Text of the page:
Cooking 2015-01-28 03:29:29 +0000
Dustin Whittle

* Sharing Economy: Setting the foundation of the future economy

Sharing Economy has the potential to move the world towards sustainability and circular design. But what if we get it wrong? What if we the people don't participate in setting and maintaining the foundation of this future economy?
Culture 2015-01-27 11:03:11 +0000
aleksandr tsukanov

* When Your Codebase Is Nearly Old Enough To Vote

What do you do when your project is so old that technology has changed around you? (Or, how do you future-proof a project that you've just started so that when it gets that old, you'll be ready?) Come hear a case study of Dreamwidth Studios, a fifteen-year-old web app with a codebase consisting of a quarter million lines of legacy Perl and a mission to modernize ... if it doesn't break everything.
Chemistry 2015-01-27 06:30:00 +0000
Denise Paolucci

* Open Source Hardware for Community Science

Closed-source scientific instrumentation doesn't work for community science. It's too expensive, too precise and delicate, and can't be repaired or rebuilt easily. Open-source hardware allows for a means of creating massive deployments of sensing systems, and pulling their data outputs together. This is the wave of the future.
Chemistry 2015-01-23 20:30:56 +0000
Pete Marchetto

* Bridging the Digital Divide with SMS Bots

We all know about Twitter and IRC bots, but with about 4/5 of people worldwide without smartphones SMS has the potential to reach those left behind the digital divide. We will discuss the various methods for developing an SMS bot, the legal and ethical implications of doing so, and we will build an SMS bot live.
Cooking 2015-01-23 19:15:56 +0000
Briar Schreiber

* Distribute all the things! - a primer for distributed systems in Go

In this talk I discuss how the features of the Go programming language make it quick and easy to build high-performance distributed systems. Go's specialized primitives, such as channels and goroutines, are instrumental in the language's ability to achieve concurrency. These primitives and common concurrency patterns are covered in this talk, along with a discussion on the challenges of building distributed systems.
Cooking 2015-01-23 17:09:46 +0000
Georgi Knox

* Roll Your Own Platform as a Service with Docker

What Are a Platform’s Components? * Builders/Packagers that create a deployable artifact * Artifact repositories to hold the deployable artifact * Provisioners that spin-up new services * Hosts that run a deployable artifact * Routers/Load balancers to * Direct traffic from the public to their nearest/most available application servers * Load-balancers/reverse-proxies/service discovery to * Route traffic from an application server to composing services * Slowly ramp-up load as a new version of a service is deployed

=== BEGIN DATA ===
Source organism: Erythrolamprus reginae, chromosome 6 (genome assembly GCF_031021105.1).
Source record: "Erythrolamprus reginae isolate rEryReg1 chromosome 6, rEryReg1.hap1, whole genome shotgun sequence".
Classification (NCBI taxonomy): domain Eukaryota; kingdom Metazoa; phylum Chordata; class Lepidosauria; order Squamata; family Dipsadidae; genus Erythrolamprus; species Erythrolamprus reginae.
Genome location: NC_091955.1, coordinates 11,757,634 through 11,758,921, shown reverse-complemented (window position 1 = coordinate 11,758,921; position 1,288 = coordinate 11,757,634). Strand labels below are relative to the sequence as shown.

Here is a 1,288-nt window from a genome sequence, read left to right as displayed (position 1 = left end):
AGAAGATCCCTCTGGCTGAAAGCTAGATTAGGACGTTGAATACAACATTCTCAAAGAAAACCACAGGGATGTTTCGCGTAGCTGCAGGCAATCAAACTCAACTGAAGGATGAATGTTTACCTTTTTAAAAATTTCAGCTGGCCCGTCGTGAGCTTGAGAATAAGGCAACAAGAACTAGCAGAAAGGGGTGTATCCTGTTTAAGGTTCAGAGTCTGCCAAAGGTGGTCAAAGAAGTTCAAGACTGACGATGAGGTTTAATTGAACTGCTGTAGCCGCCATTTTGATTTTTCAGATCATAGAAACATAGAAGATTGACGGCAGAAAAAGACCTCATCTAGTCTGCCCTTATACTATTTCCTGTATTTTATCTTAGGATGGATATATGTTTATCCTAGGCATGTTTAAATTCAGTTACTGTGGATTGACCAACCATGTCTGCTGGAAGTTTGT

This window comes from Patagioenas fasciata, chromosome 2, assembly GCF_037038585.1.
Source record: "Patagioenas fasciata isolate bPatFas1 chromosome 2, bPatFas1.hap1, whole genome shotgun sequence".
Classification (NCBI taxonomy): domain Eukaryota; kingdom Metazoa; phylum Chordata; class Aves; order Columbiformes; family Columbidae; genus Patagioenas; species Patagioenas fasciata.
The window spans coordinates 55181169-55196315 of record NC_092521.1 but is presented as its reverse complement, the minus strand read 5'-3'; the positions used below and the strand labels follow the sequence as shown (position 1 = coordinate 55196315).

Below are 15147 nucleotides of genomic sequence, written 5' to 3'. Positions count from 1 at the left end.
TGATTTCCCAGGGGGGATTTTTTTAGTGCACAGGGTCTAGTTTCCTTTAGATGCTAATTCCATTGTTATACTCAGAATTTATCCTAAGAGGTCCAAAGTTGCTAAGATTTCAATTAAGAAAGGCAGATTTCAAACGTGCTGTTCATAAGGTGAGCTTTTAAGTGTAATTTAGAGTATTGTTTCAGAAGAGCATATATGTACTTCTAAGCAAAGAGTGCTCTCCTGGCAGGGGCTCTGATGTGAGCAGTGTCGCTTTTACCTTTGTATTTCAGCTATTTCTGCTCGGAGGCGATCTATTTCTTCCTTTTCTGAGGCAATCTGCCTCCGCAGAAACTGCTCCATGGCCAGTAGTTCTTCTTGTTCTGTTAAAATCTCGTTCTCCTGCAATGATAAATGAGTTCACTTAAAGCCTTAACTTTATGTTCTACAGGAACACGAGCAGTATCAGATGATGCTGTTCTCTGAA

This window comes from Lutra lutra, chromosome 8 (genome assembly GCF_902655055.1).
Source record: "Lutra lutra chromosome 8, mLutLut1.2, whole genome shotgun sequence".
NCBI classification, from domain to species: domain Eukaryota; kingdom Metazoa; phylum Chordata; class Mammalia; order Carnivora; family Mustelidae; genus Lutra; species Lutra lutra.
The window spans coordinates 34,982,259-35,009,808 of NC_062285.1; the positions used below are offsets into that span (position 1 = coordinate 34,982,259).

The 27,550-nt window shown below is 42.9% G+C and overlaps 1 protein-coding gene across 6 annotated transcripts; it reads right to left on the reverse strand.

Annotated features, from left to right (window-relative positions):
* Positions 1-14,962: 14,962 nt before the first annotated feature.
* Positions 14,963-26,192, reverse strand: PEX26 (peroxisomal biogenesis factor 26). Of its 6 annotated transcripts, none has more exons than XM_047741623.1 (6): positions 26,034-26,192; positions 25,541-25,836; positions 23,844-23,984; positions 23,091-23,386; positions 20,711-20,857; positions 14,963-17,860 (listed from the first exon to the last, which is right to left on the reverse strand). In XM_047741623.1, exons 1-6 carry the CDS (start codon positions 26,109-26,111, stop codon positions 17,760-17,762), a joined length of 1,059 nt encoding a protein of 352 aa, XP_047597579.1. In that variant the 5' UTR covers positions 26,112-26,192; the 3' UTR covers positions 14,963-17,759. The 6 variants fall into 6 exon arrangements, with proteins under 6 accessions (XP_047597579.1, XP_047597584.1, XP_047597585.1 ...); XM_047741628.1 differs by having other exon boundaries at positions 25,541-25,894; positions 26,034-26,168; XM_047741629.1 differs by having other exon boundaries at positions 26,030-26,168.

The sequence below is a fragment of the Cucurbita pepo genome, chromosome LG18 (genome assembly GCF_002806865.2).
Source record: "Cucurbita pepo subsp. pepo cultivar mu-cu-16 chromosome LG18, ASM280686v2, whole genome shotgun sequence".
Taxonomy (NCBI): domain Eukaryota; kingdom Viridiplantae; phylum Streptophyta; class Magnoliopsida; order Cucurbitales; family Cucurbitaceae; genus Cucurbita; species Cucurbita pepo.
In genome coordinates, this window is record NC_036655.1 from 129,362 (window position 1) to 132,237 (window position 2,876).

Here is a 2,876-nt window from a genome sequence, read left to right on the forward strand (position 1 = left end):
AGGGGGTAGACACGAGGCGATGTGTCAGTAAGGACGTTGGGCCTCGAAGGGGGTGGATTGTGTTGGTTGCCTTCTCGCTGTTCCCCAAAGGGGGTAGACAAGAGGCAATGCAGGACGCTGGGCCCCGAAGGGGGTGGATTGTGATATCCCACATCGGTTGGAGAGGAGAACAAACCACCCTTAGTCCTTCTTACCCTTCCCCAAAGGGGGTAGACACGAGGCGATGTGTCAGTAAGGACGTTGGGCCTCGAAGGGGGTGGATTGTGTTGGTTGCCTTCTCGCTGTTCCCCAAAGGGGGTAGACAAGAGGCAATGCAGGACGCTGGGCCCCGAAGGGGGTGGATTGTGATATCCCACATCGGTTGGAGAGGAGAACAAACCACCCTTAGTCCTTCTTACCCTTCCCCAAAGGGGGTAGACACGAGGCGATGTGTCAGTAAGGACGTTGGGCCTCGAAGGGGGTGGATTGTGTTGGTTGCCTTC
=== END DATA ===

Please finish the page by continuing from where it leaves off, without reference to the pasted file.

Hacks 2015-01-22 19:12:45 +0000
Zee Spencer

* A Crash Course In Reactive Programming with Play Framework

Let's build a sample application using reactive programming principles and the Play Framework along with AngularJS.
Chemistry 2015-01-22 15:52:48 +0000
Michael Pigg

* Using Asterisk to Stop Robocallers

Robocallers are very annoying. Even when the Do Not Call list works, it doesn't cover all robo callers. This talk is about combining Asterisk (an open source PBX) running on a BeagleBone and some inexpensive hardware to really stop these annoying callers.
Cooking 2015-01-22 15:41:21 +0000
Michael Pigg

* Growing up; what’s a techie to do in their mid 30s to keep their career moving

In this session, I’ll share my journey from developer to evangelist to business development. You’ll learn how I got there, what I learned along the way, and what you should look for in order to determine when it makes sense to do a career transition.
Culture 2015-01-21 22:55:37 +0000
John Mertic

* Thinking big picture; the vernacular for today’s buyer

In Thinking Big Picture, I’ll describe how to better engage your prospects, tell your story, and leave buyers with confidence in your ability to deliver. You’ll walk away with strategies for better positioning your product and executing on key big picture strategies -- without a huge pre-sales team.
Business 2015-01-21 22:54:48 +0000
John Mertic

* A hitchhikers guide to the cloud, or anywhere else your customer might want your app

In this talk, I’ll explore how a customer experiences the go live process, and how you as a vendor need to rethink the definition of a successful deployment in today’s complex deployment world.
Business 2015-01-21 22:53:55 +0000
John Mertic

* Test-Builder and beyond